WASHINGTON (Legal Newsline) - A Washington, D.C.-based public interest law firm is asking a federal appeals court to rehear a settlement case, arguing that a deal -- one of two reached over the sale of personal data reports to debt collectors -- is unfair to the class and that class attorneys are seeking enormous fees.
On Friday, the Center for Class Action Fairness, now a subunit of the Competitive Enterprise Institute, asked the U.S. Court of Appeals for the Fourth Circuit to rehear the settlement case against LexisNexis, a company known for providing computer-assisted legal research and business research and risk management services.
The Fourth Circuit initially ruled against CCAF in a Dec. 4 decision.
“The court’s previous ruling created a circuit split concerning injunctive-relief class action settlements, but if the court rehears this case, the Fourth Circuit will have the opportunity to repair the split,” CCAF attorney Adam Schulman said Friday. “In doing so, it would reaffirm that the class action mechanism is supposed to serve class members, not attorneys or defendants.”
He added, “To ensure a proper ruling and a fair settlement, we implore the court to reexamine these issues.”
CCAF argued the settlement was unfair to the class and that class attorneys were seeking excessive fees -- more than $5 million, on top of their fees from a related settlement.
The class action centered around LexisNexis Risk and Information Analytics Group’s sale of personal data reports to debt collectors -- in particular, its Accurint reports.
The reports are used to locate people and assets, authenticate identities and verify credentials. The Accurint database contains information on more than 200 million people, and millions of such reports are sold each year.
The action claims that the defendants -- including LexisNexis Risk & Information Analytics Group Inc., now LexisNexis Risk Solutions FL Inc.; Seisint Inc., now LexisNexis Risk Data Management Inc.; and Reed Elsevier Inc. -- prepared and sold Accurint searches and reports, that these reports were “consumer reports” under the Fair Credit Reporting Act, and that the defendants failed to follow certain FCRA requirements that apply to consumer reports, including handling disputes about the reports’ contents and providing consumers with full copies of reports about them.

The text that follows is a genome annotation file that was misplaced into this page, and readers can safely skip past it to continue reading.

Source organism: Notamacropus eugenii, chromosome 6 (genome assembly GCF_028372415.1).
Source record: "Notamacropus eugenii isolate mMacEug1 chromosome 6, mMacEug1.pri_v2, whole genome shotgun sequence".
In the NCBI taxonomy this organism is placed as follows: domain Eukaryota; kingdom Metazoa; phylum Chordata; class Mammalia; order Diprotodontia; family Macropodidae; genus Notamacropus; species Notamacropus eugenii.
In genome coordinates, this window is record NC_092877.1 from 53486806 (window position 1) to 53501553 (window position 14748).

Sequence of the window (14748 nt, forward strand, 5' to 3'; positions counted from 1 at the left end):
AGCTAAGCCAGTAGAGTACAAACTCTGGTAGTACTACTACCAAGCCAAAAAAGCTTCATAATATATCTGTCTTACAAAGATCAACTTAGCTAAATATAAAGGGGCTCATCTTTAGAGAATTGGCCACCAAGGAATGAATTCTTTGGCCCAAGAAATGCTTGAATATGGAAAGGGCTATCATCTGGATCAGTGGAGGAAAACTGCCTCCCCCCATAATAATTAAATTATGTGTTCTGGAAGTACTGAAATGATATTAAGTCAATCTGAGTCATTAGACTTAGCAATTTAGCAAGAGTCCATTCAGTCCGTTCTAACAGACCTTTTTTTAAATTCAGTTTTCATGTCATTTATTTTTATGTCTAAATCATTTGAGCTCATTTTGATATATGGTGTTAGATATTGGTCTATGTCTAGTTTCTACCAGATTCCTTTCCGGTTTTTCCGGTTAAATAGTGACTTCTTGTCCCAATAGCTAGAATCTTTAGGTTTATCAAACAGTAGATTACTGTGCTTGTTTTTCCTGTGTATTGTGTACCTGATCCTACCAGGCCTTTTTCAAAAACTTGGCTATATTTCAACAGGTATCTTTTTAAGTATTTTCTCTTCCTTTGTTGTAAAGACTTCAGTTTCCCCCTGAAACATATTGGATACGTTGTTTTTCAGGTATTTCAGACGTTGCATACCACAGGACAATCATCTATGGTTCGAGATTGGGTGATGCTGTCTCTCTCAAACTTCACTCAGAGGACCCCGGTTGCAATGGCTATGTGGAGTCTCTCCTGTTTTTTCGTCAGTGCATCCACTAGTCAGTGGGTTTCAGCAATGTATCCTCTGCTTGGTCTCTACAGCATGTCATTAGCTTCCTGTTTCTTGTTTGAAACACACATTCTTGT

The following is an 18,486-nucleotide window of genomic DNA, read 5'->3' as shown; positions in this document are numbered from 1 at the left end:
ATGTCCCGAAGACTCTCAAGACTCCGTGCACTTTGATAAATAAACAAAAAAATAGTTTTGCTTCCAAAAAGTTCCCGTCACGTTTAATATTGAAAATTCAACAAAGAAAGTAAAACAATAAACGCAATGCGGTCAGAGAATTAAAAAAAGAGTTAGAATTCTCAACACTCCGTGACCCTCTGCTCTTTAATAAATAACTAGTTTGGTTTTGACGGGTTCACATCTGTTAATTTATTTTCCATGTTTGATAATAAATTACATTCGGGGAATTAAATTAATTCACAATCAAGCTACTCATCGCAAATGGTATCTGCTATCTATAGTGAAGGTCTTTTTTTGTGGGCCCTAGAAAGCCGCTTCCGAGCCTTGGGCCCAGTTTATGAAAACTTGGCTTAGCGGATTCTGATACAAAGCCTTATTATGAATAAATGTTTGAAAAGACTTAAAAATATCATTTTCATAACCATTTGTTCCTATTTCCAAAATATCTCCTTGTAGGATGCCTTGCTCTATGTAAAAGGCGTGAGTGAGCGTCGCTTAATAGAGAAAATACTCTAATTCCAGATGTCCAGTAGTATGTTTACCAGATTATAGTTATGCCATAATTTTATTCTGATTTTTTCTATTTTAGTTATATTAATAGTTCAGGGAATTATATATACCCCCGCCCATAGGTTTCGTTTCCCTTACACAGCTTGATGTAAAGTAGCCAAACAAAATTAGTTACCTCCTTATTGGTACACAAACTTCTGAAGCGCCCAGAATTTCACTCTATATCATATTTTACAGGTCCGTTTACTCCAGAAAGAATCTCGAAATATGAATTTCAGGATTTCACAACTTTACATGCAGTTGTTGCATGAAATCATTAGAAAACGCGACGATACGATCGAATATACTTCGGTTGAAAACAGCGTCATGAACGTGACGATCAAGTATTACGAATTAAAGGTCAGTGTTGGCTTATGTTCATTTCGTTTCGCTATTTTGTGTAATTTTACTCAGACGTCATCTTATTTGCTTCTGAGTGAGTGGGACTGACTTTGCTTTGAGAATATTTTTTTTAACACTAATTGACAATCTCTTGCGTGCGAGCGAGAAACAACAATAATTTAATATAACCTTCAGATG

A district court did not decide whether the reports were consumer reports, or that either side was right or wrong. Instead, both sides agreed to settle, thus resolving the case and providing benefits to consumers.
Two settlements were proposed -- by the same group of lawyers.
Class counsel included Leonard Bennett of Consumer Litigation Associates PC in Newport News, Va.; Dale Pittman of the Law Office of Dale W. Pittman PC in Petersburg, Va.; Michael Caddell and Cynthia Chapman of Caddell & Chapman in Houston, Texas; and James Francis of Francis & Mailman PC in Philadelphia.
One deal, on behalf of 31,000 people, established a $13.5 million settlement fund covering payments to class members, $3.375 million in attorneys’ fees and expenses, and incentive awards totaling $30,000 to the class representatives.
CCAF did not object to that settlement, but to another deal, on behalf of 200 million people.
The second settlement established no fund, rather it put in place a new regime for the next several years with regards to Lexis’ reports and paid the attorneys $5.5 million -- on top of their fees from the other settlement -- and did not allow class members to opt out.
Judge James R. Spencer of the U.S. District Court for the Eastern District of Virginia ruled on Sept. 5, 2014 that both proposed settlements were a “fair, reasonable and adequate bargain” between the defendants and the plaintiffs.
However, some class members objected to the settlements, and filed a notice of appeal with the Fourth Circuit.
The objectors argued that Lexis violated the FCRA “willfully,” making statutory damages of $100 and $1,000 available to all of the class members.
The Fourth Circuit, in its ruling earlier this month, found no error in the district court’s release of the statutory damages claims as part of the settlement, and affirmed.
“Willfulness is a high standard, requiring knowing or reckless disregard of the FCRA’s requirements,” the court wrote.
The objectors also took issue with certification of the settlement class under Rule 23(b)(2), on the grounds that the monetary relief sought was not incidental to injunctive or declaratory relief.
The Fourth Circuit disagreed, finding that the terms of the deal made opt-out rights unnecessary.
CCAF argues the appellate court’s decision sets an “unfortunate precedent” for future class action cases.
“The Fifth, Seventh, Eleventh Circuits and even the Supreme Court have all found differently -- injunctive relief is only appropriate where class members’ claims allow for injunctive relief,” Schulman said following the Fourth Circuit’s ruling.
CCAF said Friday’s petition for a rehearing was prompted by the court’s failure to follow governing Supreme Court law that recognizes the “inherent potential” for abuses of the class action settlement process.
“We fear this ruling will allow unscrupulous class counsel to settle in ways that benefit themselves, while withholding the remedies that Congress wanted class members to have,” Schulman said.
From Legal Newsline: Reach Jessica Karmasek by email at email@example.com.